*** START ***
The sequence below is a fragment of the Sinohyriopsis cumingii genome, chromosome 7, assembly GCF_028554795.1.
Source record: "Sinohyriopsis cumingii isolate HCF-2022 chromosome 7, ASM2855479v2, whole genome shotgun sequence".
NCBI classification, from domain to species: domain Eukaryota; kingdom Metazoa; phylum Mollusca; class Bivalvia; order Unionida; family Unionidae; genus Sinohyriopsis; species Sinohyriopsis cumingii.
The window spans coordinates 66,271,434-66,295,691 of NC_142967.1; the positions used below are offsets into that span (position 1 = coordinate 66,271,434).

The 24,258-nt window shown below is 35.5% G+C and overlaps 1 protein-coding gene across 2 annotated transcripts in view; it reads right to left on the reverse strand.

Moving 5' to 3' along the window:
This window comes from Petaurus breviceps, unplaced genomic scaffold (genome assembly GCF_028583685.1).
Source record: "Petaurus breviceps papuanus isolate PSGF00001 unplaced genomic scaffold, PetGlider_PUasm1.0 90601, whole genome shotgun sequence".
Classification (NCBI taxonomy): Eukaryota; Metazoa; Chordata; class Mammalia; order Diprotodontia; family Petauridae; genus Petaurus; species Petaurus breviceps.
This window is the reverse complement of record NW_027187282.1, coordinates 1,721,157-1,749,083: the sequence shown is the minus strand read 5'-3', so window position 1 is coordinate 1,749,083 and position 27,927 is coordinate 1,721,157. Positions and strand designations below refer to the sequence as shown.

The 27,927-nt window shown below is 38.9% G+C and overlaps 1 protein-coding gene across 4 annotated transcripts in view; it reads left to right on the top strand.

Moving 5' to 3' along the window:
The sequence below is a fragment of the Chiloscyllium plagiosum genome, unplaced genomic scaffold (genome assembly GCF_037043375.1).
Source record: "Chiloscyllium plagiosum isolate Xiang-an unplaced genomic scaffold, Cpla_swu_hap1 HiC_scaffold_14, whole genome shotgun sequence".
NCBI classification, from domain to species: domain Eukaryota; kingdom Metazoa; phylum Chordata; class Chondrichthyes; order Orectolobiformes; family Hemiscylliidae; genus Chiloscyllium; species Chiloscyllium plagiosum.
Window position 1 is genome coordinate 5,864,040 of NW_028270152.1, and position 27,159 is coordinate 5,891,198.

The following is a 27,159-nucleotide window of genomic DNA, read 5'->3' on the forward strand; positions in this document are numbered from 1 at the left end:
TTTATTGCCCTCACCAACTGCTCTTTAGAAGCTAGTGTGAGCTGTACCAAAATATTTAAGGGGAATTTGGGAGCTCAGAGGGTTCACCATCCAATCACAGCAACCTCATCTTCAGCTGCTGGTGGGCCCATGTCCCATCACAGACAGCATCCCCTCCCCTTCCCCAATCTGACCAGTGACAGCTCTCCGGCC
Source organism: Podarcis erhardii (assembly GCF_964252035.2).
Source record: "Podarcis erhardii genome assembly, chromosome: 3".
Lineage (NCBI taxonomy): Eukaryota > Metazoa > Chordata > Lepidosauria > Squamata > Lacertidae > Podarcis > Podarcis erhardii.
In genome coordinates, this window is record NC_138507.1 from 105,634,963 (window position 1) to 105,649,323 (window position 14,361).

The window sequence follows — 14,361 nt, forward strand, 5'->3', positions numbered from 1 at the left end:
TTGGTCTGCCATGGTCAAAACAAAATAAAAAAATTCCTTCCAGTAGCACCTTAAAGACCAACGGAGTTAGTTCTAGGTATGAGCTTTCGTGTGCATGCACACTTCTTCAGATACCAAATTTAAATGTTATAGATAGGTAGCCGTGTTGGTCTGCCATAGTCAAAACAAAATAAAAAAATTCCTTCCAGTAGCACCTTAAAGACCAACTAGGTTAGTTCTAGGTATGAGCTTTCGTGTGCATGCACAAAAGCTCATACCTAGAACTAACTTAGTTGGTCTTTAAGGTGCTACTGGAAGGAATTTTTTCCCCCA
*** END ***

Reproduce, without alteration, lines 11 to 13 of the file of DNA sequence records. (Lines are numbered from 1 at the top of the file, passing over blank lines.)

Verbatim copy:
The 27,927-nt window shown below is 38.9% G+C and overlaps 1 protein-coding gene across 4 annotated transcripts in view; it reads left to right on the top strand.

Moving 5' to 3' along the window:
The sequence below is a fragment of the Chiloscyllium plagiosum genome, unplaced genomic scaffold (genome assembly GCF_037043375.1).